Ever Wondered What Those Numbers On A Airport Runway Mean? Here’s All You Need To Know

Airports everywhere keep on changing the name of their runways. This is not because the styles are changing continuously or the rules and regulations keep on changing, but because the earth’s magnetic field keeps on shifting. It may not sound like it but the continuous replacement of airport signs and repaints costs hundreds of dollars every time. The reason behind this constant change is that the magnetic North Pole moves as much as 40 miles per year. This extreme variability brings problems for pilots and airports since the runways are named on the basis of how many degrees off north they are.

Wichita’s 14/32 runway can be used from either direction. It is either 140 degrees from the north or 320 degrees in the other direction. These numbers are rounded to the nearest ten and then shortened two digits. This is an easy way for pilots to make sure that they are landing and taking off from the correct strip. However, the earth’s magnetic fields complicate this easy system. The FAA orders airports to change the runway names once they have changed to an extent that they no longer round to the same figure. For instance, a runway that is named 36 will not have to change its name if the degrees off north went from 355 to 359. But when it goes to 354, the number needs to be changed to 35.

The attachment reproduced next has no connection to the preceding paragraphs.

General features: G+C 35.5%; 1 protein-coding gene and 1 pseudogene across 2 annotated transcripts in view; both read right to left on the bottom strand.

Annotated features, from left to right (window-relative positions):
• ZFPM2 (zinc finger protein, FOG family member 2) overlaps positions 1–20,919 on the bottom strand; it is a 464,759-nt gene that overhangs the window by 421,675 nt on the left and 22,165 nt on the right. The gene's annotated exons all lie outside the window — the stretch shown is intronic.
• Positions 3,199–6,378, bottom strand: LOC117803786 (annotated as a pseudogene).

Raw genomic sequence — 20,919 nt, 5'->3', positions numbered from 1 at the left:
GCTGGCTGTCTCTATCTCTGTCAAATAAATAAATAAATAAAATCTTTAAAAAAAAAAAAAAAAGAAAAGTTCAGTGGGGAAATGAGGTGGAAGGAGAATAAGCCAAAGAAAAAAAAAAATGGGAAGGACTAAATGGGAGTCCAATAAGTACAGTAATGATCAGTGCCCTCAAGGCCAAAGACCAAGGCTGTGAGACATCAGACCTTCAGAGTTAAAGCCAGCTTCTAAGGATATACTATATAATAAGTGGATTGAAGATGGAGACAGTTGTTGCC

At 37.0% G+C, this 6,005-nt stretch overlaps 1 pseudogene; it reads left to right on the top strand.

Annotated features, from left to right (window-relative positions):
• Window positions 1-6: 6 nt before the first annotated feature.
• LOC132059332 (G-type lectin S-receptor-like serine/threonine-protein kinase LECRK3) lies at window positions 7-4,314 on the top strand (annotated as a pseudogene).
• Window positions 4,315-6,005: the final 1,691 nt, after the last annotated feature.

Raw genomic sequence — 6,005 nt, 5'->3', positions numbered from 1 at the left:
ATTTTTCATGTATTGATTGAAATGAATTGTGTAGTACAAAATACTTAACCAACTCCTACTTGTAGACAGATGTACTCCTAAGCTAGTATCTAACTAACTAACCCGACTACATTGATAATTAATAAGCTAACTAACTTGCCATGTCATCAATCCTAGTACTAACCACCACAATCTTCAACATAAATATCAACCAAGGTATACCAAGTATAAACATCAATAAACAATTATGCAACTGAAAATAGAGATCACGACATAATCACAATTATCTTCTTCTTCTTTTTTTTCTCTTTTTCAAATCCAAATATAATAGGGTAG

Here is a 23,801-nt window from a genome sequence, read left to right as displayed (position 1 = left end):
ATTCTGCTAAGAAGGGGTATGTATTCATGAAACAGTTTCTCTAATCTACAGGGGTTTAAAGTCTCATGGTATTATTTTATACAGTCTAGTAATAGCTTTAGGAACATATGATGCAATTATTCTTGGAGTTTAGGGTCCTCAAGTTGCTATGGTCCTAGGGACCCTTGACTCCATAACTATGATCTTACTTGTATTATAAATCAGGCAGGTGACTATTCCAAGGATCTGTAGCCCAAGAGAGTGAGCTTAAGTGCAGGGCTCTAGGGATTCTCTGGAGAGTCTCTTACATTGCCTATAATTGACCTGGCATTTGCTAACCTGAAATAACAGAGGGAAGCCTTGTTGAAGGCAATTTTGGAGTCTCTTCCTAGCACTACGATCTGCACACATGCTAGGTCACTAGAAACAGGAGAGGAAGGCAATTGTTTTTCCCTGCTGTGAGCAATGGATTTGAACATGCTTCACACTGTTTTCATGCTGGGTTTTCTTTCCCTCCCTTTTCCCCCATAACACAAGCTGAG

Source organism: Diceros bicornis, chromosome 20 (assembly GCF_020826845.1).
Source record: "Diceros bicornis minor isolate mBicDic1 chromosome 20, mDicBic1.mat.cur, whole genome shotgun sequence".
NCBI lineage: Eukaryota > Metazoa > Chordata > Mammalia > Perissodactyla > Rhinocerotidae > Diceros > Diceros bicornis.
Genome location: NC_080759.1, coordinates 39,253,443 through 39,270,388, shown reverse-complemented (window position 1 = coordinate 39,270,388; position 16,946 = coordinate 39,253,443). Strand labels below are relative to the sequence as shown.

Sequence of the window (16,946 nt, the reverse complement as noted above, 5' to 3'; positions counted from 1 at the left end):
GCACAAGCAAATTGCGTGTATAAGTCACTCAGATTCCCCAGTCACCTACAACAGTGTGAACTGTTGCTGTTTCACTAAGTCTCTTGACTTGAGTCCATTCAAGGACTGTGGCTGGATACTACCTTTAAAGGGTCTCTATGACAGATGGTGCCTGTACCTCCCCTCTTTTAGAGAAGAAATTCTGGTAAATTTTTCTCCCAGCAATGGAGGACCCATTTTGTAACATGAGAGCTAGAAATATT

This process is currently happening at the Wichita Eisenhower International Airport. Runways 1L/19R, 1R/19L. The numbers refer to parallel runways and the R and L represent the left and right. the 14/32 will be changed to 2L/20R, 2R/20L and 15/33. After 1954, this is the first time the runways will be renamed. Many times, the distinction doesn’t even matter much since the pilots can visually identify the correct runway. But mislabeling can also cause serious consequences like the 2006 Comair Flight 5191 crash in Lexington, Kentucky. The crash killed 49 people. The investigation on the case revealed that the crew couldn’t correctly identify the runway and took off from the shorter runway that resulted in the crash. Keeping up with the constantly changing magnetic fields might be a bit of a pain and extra effort, however, as long as it is keeping the flights safe, it is worth all the effort.

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